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    Hi there, I'm new here. Just would like some help with my chem practical write up. In the practical I had to make, purify and determine the mpt. of aspirin. One of my questions on the sheet is "Attempt to draw a mechanism for the reaction that occurs". I am not too sure about this, I made the aspirin using 2-hydroxybenzoic acid and ethanoic anhydride using H2PO4. Please could someone help me out. Thanks in advance.
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    (Original post by ukmd)
    Hi there, I'm new here. Just would like some help with my chem practical write up. In the practical I had to make, purify and determine the mpt. of aspirin. One of my questions on the sheet is "Attempt to draw a mechanism for the reaction that occurs". I am not too sure about this, I made the aspirin using 2-hydroxybenzoic acid and ethanoic anhydride using H2PO4. Please could someone help me out. Thanks in advance.
    Look up aspirin structure on wikipedia. http://en.wikipedia.org/wiki/Aspirin

    What is different from your starting 2-hydroxy benzoic acid is that the hydroxy group is now an ester group.

    Anhydride is an activated form of carboxylic acid, but not as reactive as acyl chloride, but that will do.

    So all this spells out esterification - if you know how to do mechanism for normal esterification, you can do this!
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    Hi. thank you for the help. I know about acid anhydrides and acyl chlorides being acid derivatives of carboxylic acids. But, i;d like to know where does the H off the 2-hydroxybenzoic acid disappear to and why (from the hydroxy group)? How many steps is the reaction mechanism? Please could you explain what's going on in ech of the steps, as I don't really understand why part of the ethanoic anhydride bonds to the O on the benzene structure, and the other part does not...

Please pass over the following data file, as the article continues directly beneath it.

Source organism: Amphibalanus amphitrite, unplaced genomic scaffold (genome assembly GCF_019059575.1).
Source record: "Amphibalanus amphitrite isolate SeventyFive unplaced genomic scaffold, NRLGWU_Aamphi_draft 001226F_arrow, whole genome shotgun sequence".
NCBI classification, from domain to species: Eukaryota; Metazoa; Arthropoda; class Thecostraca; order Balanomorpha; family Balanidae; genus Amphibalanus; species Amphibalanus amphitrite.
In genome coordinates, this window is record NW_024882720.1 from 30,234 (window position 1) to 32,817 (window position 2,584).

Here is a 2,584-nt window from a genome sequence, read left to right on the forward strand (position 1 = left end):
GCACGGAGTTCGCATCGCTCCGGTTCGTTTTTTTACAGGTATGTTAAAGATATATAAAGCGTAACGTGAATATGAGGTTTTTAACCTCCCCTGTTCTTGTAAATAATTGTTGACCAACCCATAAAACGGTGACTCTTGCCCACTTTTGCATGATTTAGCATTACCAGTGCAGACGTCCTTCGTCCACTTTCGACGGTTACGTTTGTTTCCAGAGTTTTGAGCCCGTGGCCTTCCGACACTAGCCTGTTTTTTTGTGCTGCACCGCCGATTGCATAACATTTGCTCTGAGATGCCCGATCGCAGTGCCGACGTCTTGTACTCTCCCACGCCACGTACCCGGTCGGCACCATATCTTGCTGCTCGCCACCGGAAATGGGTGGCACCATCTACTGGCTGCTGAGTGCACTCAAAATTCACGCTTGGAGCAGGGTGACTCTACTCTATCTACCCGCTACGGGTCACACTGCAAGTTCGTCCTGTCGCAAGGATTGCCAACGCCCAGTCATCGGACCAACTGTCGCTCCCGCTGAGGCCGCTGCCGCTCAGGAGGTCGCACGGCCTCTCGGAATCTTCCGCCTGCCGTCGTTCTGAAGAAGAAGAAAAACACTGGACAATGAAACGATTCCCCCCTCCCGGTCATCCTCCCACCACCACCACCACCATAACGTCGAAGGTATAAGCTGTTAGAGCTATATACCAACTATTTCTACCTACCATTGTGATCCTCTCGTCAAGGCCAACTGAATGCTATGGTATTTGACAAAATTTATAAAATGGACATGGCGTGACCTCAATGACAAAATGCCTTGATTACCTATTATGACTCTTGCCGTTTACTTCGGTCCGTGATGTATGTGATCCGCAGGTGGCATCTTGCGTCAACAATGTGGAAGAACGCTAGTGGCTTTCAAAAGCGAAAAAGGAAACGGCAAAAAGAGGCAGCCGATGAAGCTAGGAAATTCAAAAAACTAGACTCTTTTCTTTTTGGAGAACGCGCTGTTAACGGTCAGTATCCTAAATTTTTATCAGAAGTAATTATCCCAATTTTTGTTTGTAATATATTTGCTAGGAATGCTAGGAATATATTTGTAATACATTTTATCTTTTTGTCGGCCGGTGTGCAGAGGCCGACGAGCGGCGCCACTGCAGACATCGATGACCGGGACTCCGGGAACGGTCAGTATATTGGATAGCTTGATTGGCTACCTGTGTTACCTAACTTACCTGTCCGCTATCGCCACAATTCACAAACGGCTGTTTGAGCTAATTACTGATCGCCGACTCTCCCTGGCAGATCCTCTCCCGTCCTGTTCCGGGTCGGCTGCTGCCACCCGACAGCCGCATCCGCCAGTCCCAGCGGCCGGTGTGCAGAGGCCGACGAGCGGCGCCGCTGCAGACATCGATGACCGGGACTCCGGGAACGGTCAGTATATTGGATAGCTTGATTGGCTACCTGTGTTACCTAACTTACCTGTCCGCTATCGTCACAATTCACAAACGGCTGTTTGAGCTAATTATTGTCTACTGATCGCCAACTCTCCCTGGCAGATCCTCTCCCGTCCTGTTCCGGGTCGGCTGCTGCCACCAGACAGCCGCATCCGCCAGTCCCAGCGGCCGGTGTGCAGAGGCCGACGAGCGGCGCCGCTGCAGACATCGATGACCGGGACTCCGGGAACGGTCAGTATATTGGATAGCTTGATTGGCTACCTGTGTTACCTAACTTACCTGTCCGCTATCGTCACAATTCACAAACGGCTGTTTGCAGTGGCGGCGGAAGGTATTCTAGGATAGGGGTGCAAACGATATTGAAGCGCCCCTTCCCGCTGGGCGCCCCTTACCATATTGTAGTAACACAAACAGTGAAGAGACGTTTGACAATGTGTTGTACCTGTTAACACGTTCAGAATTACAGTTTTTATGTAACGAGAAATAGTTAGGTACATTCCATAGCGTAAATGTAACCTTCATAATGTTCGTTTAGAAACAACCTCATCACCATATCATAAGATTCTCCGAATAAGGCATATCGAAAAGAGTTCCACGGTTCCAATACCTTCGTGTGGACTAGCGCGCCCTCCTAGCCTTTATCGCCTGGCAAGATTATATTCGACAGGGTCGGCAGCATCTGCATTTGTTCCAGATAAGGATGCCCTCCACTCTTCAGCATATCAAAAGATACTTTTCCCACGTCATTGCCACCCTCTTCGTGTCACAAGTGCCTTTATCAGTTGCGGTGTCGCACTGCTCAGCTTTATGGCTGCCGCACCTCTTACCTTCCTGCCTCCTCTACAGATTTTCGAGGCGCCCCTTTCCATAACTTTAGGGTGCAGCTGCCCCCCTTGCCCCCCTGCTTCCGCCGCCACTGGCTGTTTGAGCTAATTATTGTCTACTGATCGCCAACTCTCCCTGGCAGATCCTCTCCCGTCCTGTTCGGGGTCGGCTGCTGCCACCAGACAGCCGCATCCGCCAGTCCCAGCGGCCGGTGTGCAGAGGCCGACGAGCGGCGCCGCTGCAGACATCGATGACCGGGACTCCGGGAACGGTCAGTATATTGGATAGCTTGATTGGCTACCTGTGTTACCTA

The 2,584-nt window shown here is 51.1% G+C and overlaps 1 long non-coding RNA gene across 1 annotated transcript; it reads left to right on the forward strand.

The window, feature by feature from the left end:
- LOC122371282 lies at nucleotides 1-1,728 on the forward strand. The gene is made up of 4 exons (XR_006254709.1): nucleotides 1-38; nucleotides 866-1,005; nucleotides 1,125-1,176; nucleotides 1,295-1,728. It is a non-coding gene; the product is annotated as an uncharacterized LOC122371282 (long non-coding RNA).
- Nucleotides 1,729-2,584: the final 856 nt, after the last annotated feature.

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    (Original post by ukmd)
    Hi. thank you for the help. I know about acid anhydrides and acyl chlorides being acid derivatives of carboxylic acids. But, i;d like to know where does the H off the 2-hydroxybenzoic acid disappear to and why (from the hydroxy group)? How many steps is the reaction mechanism? Please could you explain what's going on in ech of the steps, as I don't really understand why part of the ethanoic anhydride bonds to the O on the benzene structure, and the other part does not...
    The aromatic benzene is not involved in the esterification process, think instead of it as ROH where R is an aryl group(something with benzene in it).

    I would assume that it is the lone pair on the middle oxygen of anhydride that protonates first, then O on alcohol group attacks the carbonyl, and then leaves the other groups(ie oxygen with the positive charge). The anhydride is merely an activated carboxylic acid, and a by product of this esterification with this anhydride happens to be a carboxylic acid.

    Think of anydride as 2 x RCOOH where R in this case is just let say alkyl group.
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    thank you again. is there a diagram or something out there to show me what's going on, or any text books you know of? A little confused still...
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    (Original post by ukmd)
    thank you again. is there a diagram or something out there to show me what's going on, or any text books you know of? A little confused still...
    chemguide is an excellent site to learn school chemistry

    http://www.chemguide.co.uk/physical/.../esterify.html
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    (Original post by shengoc)
    chemguide is an excellent site to learn school chemistry

    http://www.chemguide.co.uk/physical/.../esterify.html
    thanks... so where do each of the arrows go to/from in each step. I would really appreciate it if somebody could describe "step 1, step 2, and so on..." and what is happening in each, and where exactly each of the arrows is going. Will rep to the most helpful person.
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    (Original post by ukmd)
    thanks... so where do each of the arrows go to/from in each step. I would really appreciate it if somebody could describe "step 1, step 2, and so on..." and what is happening in each, and where exactly each of the arrows is going. Will rep to the most helpful person.
    All the steps are self explanatory, just read the whole page, try drawing the same for your molecules. You aren't going to learn with people telling you everything.
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    (Original post by shengoc)
    All the steps are self explanatory, just read the whole page, try drawing the same for your molecules. You aren't going to learn with people telling you everything.